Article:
A Jewish Family

William Wordsworth

GENIUS of Raphael! if thy wings
Might bear thee to this glen,
With faithful memory left of things
To pencil dear and pen,
Thou wouldst forego the neighboring Rhine,
And all his majesty,
A studious forehead to incline
O'er this poor family.

The mother, her thou must have seen,
In spirit, ere she came
To dwell those rifted rocks between.
Or found on earth a name;
An image, too, of that sweet boy,
Thy inspirations give, —
Of playfulness and love and joy,
Predestined here to live.

Downcast, or shooting glances far.
How beautiful his eyes,
That blend the nature of the star
With that of summer skies!
I speak as if of sense beguiled;
Uncounted months are gone.
Yet am I with that Jewish child.
That exquisite Saint John.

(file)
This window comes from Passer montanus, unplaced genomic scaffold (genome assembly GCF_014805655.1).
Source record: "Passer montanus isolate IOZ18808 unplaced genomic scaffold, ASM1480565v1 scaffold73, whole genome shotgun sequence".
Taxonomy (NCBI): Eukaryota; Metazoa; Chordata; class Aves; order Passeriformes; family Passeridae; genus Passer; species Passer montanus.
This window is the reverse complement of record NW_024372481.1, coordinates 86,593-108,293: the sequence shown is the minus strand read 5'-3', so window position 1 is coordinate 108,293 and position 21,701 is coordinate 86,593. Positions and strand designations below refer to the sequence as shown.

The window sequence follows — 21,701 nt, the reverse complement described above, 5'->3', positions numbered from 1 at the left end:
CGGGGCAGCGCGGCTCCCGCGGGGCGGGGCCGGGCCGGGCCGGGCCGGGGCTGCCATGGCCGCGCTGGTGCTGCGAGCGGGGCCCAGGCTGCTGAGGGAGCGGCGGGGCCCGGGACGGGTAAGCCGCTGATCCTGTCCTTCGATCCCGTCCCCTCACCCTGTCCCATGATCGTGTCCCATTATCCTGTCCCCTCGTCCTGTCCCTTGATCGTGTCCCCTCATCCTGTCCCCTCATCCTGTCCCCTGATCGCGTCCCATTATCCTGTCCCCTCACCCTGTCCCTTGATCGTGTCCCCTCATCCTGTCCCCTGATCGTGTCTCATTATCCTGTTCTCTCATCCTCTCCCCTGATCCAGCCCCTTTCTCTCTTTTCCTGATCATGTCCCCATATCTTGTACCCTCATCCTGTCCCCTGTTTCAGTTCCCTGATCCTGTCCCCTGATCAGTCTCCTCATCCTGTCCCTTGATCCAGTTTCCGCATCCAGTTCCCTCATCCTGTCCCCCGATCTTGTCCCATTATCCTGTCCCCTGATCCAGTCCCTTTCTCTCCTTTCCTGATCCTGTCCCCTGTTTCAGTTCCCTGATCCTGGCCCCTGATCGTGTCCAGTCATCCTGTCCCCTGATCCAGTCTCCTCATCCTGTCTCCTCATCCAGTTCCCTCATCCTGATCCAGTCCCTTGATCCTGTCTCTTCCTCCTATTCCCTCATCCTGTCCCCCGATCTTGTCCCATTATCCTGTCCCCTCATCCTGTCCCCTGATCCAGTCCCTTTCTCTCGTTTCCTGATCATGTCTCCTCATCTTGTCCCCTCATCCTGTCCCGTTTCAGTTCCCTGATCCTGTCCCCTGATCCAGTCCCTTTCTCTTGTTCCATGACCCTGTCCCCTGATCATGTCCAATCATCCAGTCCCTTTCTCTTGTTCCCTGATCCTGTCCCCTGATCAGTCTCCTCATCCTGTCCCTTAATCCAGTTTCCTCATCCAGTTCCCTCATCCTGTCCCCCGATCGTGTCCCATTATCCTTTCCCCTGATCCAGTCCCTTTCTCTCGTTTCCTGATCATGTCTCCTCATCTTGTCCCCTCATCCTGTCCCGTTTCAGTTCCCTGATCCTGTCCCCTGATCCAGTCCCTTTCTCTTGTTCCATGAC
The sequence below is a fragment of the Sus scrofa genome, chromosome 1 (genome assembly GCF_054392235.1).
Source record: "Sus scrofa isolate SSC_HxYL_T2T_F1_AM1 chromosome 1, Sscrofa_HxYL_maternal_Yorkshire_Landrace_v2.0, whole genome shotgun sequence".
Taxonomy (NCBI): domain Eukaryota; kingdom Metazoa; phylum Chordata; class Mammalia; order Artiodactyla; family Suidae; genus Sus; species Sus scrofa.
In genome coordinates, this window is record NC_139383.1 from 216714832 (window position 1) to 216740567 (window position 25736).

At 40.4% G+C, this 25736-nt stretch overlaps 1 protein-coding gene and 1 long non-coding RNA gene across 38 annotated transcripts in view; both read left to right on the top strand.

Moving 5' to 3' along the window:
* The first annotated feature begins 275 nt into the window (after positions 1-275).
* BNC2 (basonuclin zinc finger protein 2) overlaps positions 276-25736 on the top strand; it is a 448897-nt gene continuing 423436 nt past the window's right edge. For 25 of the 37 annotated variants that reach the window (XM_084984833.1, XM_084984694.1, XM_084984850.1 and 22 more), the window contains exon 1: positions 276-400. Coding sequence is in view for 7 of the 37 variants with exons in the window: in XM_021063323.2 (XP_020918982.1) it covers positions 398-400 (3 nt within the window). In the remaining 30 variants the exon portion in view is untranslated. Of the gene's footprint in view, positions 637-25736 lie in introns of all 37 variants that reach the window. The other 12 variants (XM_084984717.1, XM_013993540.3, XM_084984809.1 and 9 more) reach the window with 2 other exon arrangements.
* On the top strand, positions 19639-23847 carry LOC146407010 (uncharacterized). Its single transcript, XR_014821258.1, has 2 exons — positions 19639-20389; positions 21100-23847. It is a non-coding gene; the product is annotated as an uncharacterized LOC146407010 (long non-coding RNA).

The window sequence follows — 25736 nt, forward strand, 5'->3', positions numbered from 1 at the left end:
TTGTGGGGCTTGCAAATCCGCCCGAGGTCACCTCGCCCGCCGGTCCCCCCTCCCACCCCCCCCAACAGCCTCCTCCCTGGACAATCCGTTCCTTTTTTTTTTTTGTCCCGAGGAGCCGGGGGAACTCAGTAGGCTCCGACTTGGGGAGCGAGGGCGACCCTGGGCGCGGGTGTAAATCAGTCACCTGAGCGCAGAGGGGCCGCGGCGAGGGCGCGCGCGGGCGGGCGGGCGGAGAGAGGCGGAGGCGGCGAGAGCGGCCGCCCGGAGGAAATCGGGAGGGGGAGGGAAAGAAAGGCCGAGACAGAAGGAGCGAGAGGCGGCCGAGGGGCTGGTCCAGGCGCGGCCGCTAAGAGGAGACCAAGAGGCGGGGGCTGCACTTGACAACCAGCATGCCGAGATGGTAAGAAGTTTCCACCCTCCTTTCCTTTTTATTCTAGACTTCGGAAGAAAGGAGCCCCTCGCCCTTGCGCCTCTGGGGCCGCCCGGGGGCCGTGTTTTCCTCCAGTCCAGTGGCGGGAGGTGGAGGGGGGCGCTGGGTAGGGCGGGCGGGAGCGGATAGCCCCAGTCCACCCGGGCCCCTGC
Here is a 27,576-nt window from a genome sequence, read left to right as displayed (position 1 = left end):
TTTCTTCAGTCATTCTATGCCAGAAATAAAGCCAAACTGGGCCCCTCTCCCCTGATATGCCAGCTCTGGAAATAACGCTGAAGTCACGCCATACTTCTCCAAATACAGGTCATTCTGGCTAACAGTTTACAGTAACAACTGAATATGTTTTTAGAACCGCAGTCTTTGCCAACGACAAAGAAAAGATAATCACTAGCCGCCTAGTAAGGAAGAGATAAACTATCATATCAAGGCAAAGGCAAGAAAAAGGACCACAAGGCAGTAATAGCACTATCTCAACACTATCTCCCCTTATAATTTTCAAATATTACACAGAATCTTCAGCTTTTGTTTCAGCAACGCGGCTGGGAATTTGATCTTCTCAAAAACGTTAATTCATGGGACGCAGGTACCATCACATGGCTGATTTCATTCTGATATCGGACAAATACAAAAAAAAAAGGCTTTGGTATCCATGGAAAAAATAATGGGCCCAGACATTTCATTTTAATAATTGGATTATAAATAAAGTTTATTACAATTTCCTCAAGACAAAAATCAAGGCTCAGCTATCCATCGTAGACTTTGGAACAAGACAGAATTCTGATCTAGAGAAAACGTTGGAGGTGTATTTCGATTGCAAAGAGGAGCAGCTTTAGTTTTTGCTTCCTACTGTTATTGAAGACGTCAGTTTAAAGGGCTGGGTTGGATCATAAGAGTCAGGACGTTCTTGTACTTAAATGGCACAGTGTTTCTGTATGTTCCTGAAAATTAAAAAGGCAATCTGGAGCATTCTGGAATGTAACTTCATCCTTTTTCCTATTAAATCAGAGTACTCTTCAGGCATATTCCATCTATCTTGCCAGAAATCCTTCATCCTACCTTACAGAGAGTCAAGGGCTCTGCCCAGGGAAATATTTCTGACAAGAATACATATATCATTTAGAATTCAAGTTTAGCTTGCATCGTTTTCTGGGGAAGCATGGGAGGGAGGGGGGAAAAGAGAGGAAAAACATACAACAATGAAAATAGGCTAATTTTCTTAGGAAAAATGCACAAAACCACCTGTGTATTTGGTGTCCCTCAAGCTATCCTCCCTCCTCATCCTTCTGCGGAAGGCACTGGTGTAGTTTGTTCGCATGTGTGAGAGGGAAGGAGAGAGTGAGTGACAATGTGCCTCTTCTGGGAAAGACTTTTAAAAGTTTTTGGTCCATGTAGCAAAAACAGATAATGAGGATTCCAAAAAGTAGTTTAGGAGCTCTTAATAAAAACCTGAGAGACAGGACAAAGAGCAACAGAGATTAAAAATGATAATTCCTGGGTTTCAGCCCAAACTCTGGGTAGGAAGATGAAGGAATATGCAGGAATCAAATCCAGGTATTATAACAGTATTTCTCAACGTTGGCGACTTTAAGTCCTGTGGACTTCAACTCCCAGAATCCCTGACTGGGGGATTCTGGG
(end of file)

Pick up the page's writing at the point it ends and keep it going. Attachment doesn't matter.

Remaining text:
I see the dark-brown curls, the brow,
The smooth, transparent skin,
Refined, as with intent to show
The holiness within;
The grace of parting infancy
By blushes yet untamed;
Age faithful to the mother's knee,
Nor of her arms ashamed.

Two lovely sisters, still and sweet
As flowers, stand side by side;
Their soul-subduing looks might cheat
The Christian of his pride;
Such beauty hath the Eternal poured
Upon them not forlorn,
Though of a lineage once abhorred,
Nor yet redeemed from scorn.

Mysterious safeguard, that, in spite
Of poverty and wrong,
Doth here preserve a living light,
From Hebrew fountains sptung;
That gives this ragged group to cast
Around the dell a gleam
Of Palestine, of glory past,
And proud Jerusalem!